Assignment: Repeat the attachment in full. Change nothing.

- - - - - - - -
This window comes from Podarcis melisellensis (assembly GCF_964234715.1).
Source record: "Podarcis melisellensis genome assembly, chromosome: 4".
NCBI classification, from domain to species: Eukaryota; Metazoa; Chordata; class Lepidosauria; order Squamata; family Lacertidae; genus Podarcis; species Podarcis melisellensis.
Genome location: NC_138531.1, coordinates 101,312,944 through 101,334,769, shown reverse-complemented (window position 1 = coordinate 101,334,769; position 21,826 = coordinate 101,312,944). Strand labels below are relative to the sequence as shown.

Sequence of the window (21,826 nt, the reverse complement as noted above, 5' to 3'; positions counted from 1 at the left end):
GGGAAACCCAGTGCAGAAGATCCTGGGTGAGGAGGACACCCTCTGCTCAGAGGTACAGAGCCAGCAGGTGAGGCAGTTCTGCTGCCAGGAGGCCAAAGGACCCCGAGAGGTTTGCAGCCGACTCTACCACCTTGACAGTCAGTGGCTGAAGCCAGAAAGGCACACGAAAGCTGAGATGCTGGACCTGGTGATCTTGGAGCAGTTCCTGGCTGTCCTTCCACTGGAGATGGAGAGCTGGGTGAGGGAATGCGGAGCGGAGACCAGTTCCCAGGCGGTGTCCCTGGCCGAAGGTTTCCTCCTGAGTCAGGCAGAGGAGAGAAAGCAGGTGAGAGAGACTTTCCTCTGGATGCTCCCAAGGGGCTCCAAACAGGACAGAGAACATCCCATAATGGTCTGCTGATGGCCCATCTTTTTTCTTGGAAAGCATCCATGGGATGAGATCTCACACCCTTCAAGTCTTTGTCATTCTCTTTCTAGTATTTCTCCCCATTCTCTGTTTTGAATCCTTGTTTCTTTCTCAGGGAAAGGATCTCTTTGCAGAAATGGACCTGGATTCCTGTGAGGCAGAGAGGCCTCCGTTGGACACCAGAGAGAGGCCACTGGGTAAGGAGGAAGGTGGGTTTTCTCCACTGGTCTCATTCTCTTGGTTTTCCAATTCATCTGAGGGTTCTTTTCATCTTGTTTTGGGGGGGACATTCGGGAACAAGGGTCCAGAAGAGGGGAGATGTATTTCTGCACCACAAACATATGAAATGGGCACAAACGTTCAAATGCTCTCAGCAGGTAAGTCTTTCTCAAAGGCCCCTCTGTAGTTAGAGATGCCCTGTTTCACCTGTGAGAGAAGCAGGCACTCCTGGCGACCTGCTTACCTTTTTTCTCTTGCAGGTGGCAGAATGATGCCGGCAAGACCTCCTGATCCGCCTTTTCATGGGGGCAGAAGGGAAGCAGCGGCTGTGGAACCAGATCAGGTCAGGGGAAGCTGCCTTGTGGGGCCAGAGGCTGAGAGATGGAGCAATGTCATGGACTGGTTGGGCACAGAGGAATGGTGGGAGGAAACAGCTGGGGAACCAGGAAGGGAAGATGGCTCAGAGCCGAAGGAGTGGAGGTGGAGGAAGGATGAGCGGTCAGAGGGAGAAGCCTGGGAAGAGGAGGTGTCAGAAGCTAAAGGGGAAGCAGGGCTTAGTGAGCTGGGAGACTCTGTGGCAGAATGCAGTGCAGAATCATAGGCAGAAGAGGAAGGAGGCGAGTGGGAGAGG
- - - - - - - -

This window comes from Podarcis melisellensis (assembly GCF_964234715.1).
Source record: "Podarcis melisellensis genome assembly, chromosome: 4".
NCBI classification, from domain to species: Eukaryota; Metazoa; Chordata; class Lepidosauria; order Squamata; family Lacertidae; genus Podarcis; species Podarcis melisellensis.
Genome location: NC_138531.1, coordinates 101,312,944 through 101,334,769, shown reverse-complemented (window position 1 = coordinate 101,334,769; position 21,826 = coordinate 101,312,944). Strand labels below are relative to the sequence as shown.

Sequence of the window (21,826 nt, the reverse complement as noted above, 5' to 3'; positions counted from 1 at the left end):
GGGAAACCCAGTGCAGAAGATCCTGGGTGAGGAGGACACCCTCTGCTCAGAGGTACAGAGCCAGCAGGTGAGGCAGTTCTGCTGCCAGGAGGCCAAAGGACCCCGAGAGGTTTGCAGCCGACTCTACCACCTTGACAGTCAGTGGCTGAAGCCAGAAAGGCACACGAAAGCTGAGATGCTGGACCTGGTGATCTTGGAGCAGTTCCTGGCTGTCCTTCCACTGGAGATGGAGAGCTGGGTGAGGGAATGCGGAGCGGAGACCAGTTCCCAGGCGGTGTCCCTGGCCGAAGGTTTCCTCCTGAGTCAGGCAGAGGAGAGAAAGCAGGTGAGAGAGACTTTCCTCTGGATGCTCCCAAGGGGCTCCAAACAGGACAGAGAACATCCCATAATGGTCTGCTGATGGCCCATCTTTTTTCTTGGAAAGCATCCATGGGATGAGATCTCACACCCTTCAAGTCTTTGTCATTCTCTTTCTAGTATTTCTCCCCATTCTCTGTTTTGAATCCTTGTTTCTTTCTCAGGGAAAGGATCTCTTTGCAGAAATGGACCTGGATTCCTGTGAGGCAGAGAGGCCTCCGTTGGACACCAGAGAGAGGCCACTGGGTAAGGAGGAAGGTGGGTTTTCTCCACTGGTCTCATTCTCTTGGTTTTCCAATTCATCTGAGGGTTCTTTTCATCTTGTTTTGGGGGGGACATTCGGGAACAAGGGTCCAGAAGAGGGGAGATGTATTTCTGCACCACAAACATATGAAATGGGCACAAACGTTCAAATGCTCTCAGCAGGTAAGTCTTTCTCAAAGGCCCCTCTGTAGTTAGAGATGCCCTGTTTCACCTGTGAGAGAAGCAGGCACTCCTGGCGACCTGCTTACCTTTTTTCTCTTGCAGGTGGCAGAATGATGCCGGCAAGACCTCCTGATCCGCCTTTTCATGGGGGCAGAAGGGAAGCAGCGGCTGTGGAACCAGATCAGGTCAGGGGAAGCTGCCTTGTGGGGCCAGAGGCTGAGAGATGGAGCAATGTCATGGACTGGTTGGGCACAGAGGAATGGTGGGAGGAAACAGCTGGGGAACCAGGAAGGGAAGATGGCTCAGAGCCGAAGGAGTGGAGGTGGAGGAAGGATGAGCGGTCAGAGGGAGAAGCCTGGGAAGAGGAGGTGTCAGAAGCTAAAGGGGAAGCAGGGCTTAGTGAGCTGGGAGACTCTGTGGCAGAATGCAGTGCAGAATCATAGGCAGAAGAGGAAGGAGGCGAGTGGGAGAGG